Saturday, January 07, 2006

A One-Man Culture War (and Layton poem "Misunderstanding"), Jan 6 06

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posted by rob mclennan @ 3:04 PM, Ottawa, Ontario
Friday, January 06, 2006
Irving Layton: 1912-2006

When I was still a student wandering the halls of Glengarry District High School in Alexandria, Ontario, the first single-author poetry collection by any author that I got my hands on was Irving Layton's For My Brother Jesus (1976). It was probably the only single author poetry collection in the entire library (and why that one? I remember asking). I don't know if it made me write any m6ore, or any better, but it was certainly a book that I remember. After years of battling Alzheimer's, Irving Layton died on January 4th in a Montreal care facility where he had been living since 2000.

Called many things over the years, including misogynist, leader, crank, minor poet and great poet, Montreal poet Irving Layton was a great many things to a great many people, including one of three involved (with Louis Dudek and Raymond Souster) in the magazine and publishing house Contact Press, publishing not only their own works and writings by their contemporaries, but important early works by George Bowering, Gwendolyn MacEwen and others. As important as a public figure as a writer of verse, Layton was the author of over forty poetry collections, as well as a memoir, Waiting for the Messiah, where he claimed that he was born circumcised, making him (obviously) a reincarnation of the long-awaited Messiah. In his introduction to Layton's work in 15 Canadian Poets x3 (Toronto ON: Oxford University Press, 2001), editor Gary Geddes wrote: "Because he is so outspoken and graphic in his denunciations, Layton was for many years the best-known and most controversial figure in Canadian poetry. Like Auden, he believes that the writing of poetry is a political act […]." Geddes goes on to quote a section of the Preface Layton wrote to Laughing Rooster (1964):

"In this country the poet has always had to fight for his survival. He lives in a middle-class milieu whose values of money-getting, respectability, and success are hostile to the kind of integrity and authenticity that is at the core of his endeavour. His need to probe himself makes him an easy victim for those who have more practical things to do--to hold down a job, amass a fortune, or to get married and raise children. His concern is to change the world; at any rate, to bear witness that another besides the heartless, stupid, and soul destroying one men have created is possible."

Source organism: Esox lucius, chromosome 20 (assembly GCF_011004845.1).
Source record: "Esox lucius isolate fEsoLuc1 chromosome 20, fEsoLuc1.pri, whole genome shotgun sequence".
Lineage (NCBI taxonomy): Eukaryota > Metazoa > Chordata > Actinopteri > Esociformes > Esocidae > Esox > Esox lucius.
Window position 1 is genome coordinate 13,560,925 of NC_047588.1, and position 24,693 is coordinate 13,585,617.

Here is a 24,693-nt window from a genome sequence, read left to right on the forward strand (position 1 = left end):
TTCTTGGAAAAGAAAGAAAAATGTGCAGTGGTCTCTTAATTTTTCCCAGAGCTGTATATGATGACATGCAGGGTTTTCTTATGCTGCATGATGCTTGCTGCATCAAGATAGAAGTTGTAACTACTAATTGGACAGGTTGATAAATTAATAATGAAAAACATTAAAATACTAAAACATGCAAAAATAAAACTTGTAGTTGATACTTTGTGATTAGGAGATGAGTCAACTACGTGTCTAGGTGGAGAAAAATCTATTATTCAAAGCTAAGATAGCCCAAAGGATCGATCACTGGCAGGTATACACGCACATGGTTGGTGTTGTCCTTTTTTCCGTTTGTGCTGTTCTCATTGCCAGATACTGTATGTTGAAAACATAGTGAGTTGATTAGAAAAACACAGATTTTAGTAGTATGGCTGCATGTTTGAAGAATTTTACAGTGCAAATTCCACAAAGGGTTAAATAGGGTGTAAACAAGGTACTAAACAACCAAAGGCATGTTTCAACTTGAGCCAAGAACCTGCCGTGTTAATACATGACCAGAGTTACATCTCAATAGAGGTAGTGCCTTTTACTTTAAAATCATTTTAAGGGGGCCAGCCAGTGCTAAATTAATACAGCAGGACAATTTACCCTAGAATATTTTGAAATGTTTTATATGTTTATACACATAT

An important part of Canadian modernism, his bravado and prolific production made Layton the first poet that many people in Canada first heard and read, especially when he started teaching high school in Montreal, or university at York University in Toronto, counting CHUM mogul Moses Znaimer as one of many former students influenced by him. He had a selected poems published by American publisher New Directions in 1945, and corresponded regularly with a number of poets, including Robert Creeley, and former student Leonard Cohen helped support him during his last few years, and called him master. Nominated for the Nobel Prize for Literature a number of times, Layton was perhaps but one of a couple of Canadian writers that have nearly taken the prize (Canada only got the award once, if you count Montreal born Saul Bellow, who left with his family for the United States when he was still a baby).

I saw him read only once, when he came to Ottawa to launch a new edition of his selected love poems, Dance with Desire (The Porcupines' Quill, Inc.) back in March, 1993 at Magnum Books, as part of a reading series organized by The Porcupines' Quill senior editor, John Metcalf. It was standing room only, with a number of latecomers forced to stand outside in the cold, as Layton held court from the podium. The best part, of course, that the event was (accidentally, I'm sure) held on International Women's Day, something I found enormously funny at the time (and still do). My favourite Irving Layton poem has to be "Misunderstanding," simply because of the sheer simplicity of the feelings (lust, arrogance, etcetera) presented within.

Misunderstanding

I placed
my hand
upon
her thigh.

By the way
she moved
away
I could see
her devotion
to literature
was not perfect.

There are a few of his collections still available, including Dance with Desire and a new edition of The Improved Binoculars (1956) that was reissued by The Porcupine's Quill a few years back, as well as Wild Gooseberries: Selected Letters (1989), edited by Francis Mansbridge.

Ottawa poet Colin Morton sent this note out about Layton on the League of Canadian Poets list-serve yesterday (I've actually heard him tell this Newlove story a few times, each one slightly varied from the previous…):

Irving Layton was one of the first poets I read, in the old Poets of MidCentury anthology, when I caught the poetry bug in grade 12, certainly one whose example encouraged me, in the arrogance and inexperience of youth, to go ahead and write:

"Whatever else poetry is freedom.
Forget the rhetoric, the trick of lying
All poets pick up sooner or later."

On rereading, it's disappointing how often his poems and their rhetoric have failed to age well. About a decade ago I saw John Newlove at a reading, and the bee up John's nose that day was the nerve of Layton's biographer to say that Layton wrote only six great poems in his lifetime.

"ONLY six great poems!" John griped. "How many does it take?"

Jokingly, I replied, "Well, John, you've written five. Do you have another one in you?" He didn't, but I'd now grant him eight or ten, and wish I could tell him so.

Layton okay, six. But add that to the distinction of having waged, and even won, his one-man culture war against Canadian stuffiness and decorum. There's something to celebrate.

by Colin

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